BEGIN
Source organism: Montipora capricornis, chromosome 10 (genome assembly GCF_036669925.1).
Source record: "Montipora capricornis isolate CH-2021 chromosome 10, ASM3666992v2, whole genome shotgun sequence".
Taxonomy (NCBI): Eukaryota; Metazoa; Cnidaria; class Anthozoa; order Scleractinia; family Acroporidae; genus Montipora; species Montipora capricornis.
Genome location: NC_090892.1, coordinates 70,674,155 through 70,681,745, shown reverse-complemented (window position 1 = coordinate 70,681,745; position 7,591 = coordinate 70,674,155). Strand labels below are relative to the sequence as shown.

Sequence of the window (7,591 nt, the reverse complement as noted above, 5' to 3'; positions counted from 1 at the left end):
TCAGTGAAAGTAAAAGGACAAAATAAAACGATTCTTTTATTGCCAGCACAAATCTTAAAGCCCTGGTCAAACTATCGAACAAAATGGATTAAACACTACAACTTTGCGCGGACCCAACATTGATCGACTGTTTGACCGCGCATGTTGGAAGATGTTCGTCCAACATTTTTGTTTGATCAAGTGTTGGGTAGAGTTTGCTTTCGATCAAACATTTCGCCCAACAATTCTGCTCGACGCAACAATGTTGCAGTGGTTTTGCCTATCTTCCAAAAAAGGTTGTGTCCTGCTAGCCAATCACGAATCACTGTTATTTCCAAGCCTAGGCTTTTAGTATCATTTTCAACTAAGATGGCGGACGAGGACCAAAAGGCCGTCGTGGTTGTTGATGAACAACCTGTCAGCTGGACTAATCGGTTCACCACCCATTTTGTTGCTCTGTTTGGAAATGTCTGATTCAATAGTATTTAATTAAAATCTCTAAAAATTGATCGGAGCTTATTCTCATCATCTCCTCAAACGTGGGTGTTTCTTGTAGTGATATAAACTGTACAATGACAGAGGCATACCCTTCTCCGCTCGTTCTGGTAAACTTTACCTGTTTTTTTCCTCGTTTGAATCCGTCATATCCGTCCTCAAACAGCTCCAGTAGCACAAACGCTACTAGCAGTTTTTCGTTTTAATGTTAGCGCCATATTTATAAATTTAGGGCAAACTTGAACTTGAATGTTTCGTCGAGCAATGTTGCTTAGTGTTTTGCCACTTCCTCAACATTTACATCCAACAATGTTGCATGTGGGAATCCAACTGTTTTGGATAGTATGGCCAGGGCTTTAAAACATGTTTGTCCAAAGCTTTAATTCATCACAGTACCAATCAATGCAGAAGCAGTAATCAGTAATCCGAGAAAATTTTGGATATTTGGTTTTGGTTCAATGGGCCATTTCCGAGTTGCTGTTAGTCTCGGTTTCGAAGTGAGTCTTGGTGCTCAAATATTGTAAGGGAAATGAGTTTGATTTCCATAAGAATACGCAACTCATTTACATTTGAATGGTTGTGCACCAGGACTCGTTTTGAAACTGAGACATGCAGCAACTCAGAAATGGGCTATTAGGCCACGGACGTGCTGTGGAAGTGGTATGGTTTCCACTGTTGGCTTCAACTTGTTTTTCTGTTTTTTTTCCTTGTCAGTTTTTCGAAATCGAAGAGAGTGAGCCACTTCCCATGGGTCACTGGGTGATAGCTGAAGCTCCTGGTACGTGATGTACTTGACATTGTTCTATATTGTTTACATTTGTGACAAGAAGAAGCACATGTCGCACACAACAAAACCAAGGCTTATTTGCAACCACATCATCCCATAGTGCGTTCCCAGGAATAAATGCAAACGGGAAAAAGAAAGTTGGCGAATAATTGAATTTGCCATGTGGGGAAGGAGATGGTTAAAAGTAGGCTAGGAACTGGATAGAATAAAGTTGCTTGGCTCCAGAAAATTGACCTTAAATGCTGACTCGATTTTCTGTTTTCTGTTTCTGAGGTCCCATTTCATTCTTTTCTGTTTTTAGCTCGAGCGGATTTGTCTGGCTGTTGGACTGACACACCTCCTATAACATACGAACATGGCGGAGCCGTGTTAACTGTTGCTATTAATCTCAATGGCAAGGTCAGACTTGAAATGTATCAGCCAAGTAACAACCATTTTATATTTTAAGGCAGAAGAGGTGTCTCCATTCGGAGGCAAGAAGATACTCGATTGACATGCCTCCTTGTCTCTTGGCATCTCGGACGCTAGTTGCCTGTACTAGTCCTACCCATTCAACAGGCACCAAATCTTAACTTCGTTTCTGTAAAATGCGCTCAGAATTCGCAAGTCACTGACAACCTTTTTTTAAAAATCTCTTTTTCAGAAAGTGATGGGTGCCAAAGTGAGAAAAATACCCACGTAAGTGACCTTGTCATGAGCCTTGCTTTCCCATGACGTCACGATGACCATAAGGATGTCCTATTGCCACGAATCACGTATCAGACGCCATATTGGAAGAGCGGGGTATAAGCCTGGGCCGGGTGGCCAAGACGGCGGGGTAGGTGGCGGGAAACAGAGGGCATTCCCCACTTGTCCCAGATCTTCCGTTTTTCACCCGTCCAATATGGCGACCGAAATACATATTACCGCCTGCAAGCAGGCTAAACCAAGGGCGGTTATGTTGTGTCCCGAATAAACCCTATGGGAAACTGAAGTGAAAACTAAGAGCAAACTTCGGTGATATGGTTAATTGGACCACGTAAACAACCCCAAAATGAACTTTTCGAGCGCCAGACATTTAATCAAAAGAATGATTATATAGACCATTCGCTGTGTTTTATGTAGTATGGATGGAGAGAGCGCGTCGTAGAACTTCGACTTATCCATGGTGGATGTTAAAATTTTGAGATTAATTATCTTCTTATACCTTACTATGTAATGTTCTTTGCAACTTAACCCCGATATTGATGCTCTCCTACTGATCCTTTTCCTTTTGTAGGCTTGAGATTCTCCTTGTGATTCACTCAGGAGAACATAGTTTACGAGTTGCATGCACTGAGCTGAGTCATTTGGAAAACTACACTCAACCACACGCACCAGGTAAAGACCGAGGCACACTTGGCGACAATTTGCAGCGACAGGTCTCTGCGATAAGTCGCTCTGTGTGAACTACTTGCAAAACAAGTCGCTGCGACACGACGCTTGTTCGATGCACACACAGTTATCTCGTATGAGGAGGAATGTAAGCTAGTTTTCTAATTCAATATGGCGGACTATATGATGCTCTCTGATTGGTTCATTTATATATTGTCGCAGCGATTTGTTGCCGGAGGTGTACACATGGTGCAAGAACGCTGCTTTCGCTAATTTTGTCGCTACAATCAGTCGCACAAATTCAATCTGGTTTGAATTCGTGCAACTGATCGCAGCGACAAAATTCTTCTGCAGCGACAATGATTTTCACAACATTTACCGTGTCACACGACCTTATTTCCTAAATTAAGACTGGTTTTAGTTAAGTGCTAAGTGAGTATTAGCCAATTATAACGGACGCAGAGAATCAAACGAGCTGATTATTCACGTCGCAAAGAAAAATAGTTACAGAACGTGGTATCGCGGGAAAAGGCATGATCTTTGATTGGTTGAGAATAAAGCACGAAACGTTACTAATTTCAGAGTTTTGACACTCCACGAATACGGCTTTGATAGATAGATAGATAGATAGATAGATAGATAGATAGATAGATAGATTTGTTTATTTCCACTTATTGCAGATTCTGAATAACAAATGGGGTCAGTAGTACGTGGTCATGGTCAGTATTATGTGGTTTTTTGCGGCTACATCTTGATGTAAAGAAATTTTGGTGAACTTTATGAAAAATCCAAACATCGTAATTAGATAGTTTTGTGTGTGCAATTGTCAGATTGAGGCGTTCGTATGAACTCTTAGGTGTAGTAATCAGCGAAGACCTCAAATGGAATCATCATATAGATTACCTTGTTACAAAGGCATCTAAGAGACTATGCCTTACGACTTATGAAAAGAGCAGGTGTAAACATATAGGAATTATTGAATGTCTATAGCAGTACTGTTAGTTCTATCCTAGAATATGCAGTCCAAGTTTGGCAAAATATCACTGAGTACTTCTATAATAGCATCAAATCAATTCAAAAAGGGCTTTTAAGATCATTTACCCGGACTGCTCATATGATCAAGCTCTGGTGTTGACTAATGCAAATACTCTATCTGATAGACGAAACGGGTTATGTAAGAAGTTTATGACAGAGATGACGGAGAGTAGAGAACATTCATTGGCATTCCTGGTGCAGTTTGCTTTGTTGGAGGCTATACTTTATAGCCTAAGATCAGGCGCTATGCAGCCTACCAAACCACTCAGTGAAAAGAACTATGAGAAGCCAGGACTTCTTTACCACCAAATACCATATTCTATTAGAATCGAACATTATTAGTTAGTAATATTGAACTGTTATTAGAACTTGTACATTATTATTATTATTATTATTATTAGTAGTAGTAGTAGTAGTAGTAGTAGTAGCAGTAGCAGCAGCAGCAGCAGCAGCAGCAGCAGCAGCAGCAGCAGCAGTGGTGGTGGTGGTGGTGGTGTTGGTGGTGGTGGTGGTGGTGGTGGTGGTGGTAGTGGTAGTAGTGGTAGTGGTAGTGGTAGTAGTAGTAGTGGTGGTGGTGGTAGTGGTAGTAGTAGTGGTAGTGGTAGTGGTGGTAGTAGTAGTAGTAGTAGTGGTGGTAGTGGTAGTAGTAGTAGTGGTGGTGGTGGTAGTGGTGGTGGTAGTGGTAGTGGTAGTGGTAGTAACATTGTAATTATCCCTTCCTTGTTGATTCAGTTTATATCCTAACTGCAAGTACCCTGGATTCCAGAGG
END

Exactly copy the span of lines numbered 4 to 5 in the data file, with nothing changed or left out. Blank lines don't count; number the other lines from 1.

Genome location: NC_090892.1, coordinates 70,674,155 through 70,681,745, shown reverse-complemented (window position 1 = coordinate 70,681,745; position 7,591 = coordinate 70,674,155). Strand labels below are relative to the sequence as shown.

Sequence of the window (7,591 nt, the reverse complement as noted above, 5' to 3'; positions counted from 1 at the left end):